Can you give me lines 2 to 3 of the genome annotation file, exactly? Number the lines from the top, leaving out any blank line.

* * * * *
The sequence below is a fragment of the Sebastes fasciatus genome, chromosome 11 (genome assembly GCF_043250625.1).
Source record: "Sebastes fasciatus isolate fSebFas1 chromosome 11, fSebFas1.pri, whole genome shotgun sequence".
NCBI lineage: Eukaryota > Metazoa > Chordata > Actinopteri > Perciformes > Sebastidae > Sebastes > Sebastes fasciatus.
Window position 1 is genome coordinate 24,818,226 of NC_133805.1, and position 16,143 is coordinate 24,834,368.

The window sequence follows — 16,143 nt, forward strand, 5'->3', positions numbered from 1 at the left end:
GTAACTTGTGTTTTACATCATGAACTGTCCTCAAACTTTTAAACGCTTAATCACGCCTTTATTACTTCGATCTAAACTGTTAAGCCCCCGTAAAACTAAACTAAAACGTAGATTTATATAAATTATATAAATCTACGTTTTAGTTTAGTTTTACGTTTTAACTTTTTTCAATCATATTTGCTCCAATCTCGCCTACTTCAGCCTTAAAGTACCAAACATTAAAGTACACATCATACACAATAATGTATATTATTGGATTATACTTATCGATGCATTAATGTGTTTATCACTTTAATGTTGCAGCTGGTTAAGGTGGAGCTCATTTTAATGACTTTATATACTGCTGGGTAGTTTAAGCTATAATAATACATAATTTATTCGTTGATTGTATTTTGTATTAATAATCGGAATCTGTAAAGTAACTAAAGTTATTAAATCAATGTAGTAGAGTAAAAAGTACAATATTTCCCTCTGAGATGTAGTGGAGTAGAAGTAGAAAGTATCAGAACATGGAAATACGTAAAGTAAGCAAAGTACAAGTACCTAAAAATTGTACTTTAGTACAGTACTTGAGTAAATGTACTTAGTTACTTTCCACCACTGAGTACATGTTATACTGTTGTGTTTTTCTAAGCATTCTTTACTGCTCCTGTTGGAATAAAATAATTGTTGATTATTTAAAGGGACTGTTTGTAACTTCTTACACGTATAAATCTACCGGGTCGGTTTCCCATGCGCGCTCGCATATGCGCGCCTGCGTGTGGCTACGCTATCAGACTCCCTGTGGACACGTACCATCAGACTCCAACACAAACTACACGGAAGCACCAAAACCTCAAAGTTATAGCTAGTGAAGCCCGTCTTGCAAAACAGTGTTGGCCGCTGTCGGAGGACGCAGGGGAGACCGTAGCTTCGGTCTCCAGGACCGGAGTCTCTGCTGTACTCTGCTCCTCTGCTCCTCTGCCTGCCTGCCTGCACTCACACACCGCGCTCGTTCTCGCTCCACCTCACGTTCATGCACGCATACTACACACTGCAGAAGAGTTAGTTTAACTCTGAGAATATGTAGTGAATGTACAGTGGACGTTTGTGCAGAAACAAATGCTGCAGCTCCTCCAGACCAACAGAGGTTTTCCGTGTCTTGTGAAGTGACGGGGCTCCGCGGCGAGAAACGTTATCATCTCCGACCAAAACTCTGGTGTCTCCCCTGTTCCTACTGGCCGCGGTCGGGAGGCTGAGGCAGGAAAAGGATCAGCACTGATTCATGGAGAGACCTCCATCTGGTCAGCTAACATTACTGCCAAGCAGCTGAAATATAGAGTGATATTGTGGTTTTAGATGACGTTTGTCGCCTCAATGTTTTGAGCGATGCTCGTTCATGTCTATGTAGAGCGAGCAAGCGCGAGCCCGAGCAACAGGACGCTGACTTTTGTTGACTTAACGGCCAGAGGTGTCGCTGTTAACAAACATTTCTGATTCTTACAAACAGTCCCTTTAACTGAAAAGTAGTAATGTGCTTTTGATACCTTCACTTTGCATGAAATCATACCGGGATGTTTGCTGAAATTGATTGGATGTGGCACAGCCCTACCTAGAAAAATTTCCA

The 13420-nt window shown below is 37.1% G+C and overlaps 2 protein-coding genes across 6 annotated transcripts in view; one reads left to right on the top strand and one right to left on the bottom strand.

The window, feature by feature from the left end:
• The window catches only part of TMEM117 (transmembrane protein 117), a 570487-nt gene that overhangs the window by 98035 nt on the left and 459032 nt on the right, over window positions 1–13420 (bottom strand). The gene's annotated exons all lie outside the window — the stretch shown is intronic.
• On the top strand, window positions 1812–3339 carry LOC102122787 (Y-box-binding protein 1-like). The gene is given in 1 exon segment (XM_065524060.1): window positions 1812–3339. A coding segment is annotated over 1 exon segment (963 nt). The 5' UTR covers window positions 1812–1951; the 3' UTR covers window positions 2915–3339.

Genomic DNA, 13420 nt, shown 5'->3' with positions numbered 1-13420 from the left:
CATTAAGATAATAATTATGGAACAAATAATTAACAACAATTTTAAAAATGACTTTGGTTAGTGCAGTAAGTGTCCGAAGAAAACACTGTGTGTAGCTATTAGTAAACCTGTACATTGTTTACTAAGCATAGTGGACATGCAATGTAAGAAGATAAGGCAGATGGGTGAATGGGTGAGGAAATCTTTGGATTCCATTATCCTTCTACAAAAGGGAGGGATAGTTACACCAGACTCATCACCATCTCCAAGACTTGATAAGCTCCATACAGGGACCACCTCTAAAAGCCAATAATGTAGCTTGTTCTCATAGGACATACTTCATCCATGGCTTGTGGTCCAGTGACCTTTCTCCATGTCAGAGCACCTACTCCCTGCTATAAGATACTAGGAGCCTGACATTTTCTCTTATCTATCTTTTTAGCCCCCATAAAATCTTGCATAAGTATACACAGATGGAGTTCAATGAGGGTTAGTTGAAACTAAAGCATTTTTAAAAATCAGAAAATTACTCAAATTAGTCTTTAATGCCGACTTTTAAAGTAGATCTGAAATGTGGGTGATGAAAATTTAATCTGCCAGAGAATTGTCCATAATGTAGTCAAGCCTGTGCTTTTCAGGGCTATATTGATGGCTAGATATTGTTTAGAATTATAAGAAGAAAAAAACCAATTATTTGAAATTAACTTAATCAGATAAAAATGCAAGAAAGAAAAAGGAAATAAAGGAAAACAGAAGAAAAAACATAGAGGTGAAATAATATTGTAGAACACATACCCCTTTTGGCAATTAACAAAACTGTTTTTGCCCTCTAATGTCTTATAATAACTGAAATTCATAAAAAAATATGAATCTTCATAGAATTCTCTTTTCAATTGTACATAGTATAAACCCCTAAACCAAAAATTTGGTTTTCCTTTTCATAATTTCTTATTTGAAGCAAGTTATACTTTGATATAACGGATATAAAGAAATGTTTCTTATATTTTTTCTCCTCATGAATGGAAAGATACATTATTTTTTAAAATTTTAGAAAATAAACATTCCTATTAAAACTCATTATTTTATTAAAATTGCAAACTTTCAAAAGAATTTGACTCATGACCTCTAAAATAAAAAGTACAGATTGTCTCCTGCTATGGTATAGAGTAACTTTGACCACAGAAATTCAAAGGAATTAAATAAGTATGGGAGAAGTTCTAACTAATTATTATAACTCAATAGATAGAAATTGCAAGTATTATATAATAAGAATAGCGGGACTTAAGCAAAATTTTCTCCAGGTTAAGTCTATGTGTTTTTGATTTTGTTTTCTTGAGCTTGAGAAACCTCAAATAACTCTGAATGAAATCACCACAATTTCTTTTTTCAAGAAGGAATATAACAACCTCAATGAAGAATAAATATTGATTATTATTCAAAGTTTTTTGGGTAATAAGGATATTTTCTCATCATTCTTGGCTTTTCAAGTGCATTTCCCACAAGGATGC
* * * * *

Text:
Source record: "Sebastes fasciatus isolate fSebFas1 chromosome 11, fSebFas1.pri, whole genome shotgun sequence".
NCBI lineage: Eukaryota > Metazoa > Chordata > Actinopteri > Perciformes > Sebastidae > Sebastes > Sebastes fasciatus.